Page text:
It’s been estimated that one in five women is sexually assaulted during college. But a new survey of more than two dozen American universities suggests that rate could be even higher.
At the University of Pennsylvania, 27 percent of female undergraduates said they had been sexually assaulted since arriving on campus. That’s 4 percentage points higher than the surveyed schools’ average, although still below that of fellow Ivies Dartmouth and Yale. Percentages ranged from a low of 13 at Caltech to a high of 30 at the University of Michigan and the University of Southern California.
On average, Ivy League schools posted slightly higher rates of assault of undergraduate women, although each school had different response rates, potentially making direct comparisons difficult. Princeton was the only Ivy League school not included in the survey.
The most commonly victimized group at Penn was freshman women, with 22.8 percent saying they had been assaulted in their first year of school. In comparison, just 5.5 percent of male undergraduates, 6.5 percent of female graduate students and 2.1 percent of male graduate students at Penn said they had ever been assaulted.
For the purposes of the survey, conducted on behalf of the American Association for Universities, sexual assault was defined as “nonconsensual penetration or sexual touching involving physical force or incapacitation.”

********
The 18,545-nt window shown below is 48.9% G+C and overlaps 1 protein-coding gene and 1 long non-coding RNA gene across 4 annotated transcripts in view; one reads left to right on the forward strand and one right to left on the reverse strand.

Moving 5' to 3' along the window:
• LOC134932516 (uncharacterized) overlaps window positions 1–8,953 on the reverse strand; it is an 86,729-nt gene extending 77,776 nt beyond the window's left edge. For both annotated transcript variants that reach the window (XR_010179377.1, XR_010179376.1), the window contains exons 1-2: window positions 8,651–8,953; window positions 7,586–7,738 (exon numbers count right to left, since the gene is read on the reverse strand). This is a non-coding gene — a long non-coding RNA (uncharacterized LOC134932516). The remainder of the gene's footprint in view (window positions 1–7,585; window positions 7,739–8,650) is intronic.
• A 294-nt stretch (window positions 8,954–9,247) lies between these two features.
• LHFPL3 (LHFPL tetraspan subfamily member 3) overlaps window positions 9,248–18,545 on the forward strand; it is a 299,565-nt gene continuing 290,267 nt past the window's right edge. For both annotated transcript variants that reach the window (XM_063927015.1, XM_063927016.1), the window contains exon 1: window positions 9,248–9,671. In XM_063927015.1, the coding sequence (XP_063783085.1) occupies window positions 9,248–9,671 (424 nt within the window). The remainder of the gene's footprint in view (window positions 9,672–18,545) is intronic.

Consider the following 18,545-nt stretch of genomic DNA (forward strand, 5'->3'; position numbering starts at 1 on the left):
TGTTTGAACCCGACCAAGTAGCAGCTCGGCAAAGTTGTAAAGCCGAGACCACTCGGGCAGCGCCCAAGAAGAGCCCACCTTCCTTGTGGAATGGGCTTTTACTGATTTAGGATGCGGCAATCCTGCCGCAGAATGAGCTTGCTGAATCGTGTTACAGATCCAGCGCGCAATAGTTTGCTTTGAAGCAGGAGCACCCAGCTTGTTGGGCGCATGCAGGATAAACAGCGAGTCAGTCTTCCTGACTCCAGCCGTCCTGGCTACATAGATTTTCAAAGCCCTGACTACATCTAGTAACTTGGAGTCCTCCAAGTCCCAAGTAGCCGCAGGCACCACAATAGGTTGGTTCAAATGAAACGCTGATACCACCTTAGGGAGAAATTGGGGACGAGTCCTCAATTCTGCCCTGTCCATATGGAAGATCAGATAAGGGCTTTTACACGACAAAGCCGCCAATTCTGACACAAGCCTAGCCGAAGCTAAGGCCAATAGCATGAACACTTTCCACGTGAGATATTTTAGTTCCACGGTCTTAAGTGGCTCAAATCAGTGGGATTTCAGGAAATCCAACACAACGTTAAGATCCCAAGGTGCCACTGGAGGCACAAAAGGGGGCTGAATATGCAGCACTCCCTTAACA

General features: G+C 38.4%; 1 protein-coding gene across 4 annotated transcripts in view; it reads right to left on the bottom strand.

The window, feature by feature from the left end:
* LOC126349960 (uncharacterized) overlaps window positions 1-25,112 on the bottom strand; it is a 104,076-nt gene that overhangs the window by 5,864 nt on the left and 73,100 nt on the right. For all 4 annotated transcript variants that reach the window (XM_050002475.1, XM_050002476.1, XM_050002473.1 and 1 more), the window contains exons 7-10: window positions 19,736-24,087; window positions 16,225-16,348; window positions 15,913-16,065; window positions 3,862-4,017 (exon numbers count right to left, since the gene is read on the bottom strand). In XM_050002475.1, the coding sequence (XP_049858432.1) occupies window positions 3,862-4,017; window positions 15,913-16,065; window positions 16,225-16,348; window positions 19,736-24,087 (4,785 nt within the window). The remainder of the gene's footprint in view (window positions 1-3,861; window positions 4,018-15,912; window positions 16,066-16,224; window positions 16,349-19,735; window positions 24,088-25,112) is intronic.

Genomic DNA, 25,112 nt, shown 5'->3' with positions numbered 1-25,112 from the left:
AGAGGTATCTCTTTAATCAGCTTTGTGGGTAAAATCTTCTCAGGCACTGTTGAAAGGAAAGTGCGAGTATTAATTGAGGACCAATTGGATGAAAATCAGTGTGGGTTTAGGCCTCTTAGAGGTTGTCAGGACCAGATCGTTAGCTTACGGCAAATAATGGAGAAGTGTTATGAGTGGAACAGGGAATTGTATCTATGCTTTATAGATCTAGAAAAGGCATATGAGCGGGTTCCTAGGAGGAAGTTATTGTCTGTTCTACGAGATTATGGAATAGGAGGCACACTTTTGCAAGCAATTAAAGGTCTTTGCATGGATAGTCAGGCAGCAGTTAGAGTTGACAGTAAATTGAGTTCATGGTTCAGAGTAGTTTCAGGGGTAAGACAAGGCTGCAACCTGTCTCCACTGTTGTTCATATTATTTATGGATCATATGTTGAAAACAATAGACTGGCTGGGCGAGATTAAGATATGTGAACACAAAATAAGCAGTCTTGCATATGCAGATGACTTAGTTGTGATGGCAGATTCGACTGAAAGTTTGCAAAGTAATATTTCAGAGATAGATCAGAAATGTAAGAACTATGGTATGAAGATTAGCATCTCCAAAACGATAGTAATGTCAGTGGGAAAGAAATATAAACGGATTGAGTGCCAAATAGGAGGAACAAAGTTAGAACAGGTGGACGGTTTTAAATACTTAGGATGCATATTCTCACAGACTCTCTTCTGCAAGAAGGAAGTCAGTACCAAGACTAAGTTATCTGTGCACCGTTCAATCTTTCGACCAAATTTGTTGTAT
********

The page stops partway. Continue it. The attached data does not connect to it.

Sarah McMahon, a sexual violence researcher at Rutgers University, which was not evaluated, said given past research the outcome was not surprising, but is still disturbing.
“Any number is too high,” she said. “It’s dismaying to see now, across the country, that these numbers are being affirmed, and that this is something that is happening to such a large number of students.”
Surveys such as this, she added, are a good step, but they should be just the beginning.
“They need to accompanied by the development of an action plan,” McMahon said.
The most effective campus sexual violence-prevention programs include appropriate policies, ways of holding perpetrators accountable, as well as education and accessible resources, she said. In a shift over the last decade, many schools are increasingly turning to the “bystander” approach to teach students to help one another avoid trouble and get help if an assault occurs.
“Our peers and friends represent a really important untapped potential to help connect survivors with the resources that they need,” said McMahon.
The survey revealed that a majority of the Penn student body wasn’t sure where to turn if they or a friend needed help, despite multiple service centers and the Penn help line.
In an email to students and faculty, Penn President Amy Gutmann called the results “deeply troubling” and vowed to redouble efforts to prevent sexual violence on campus.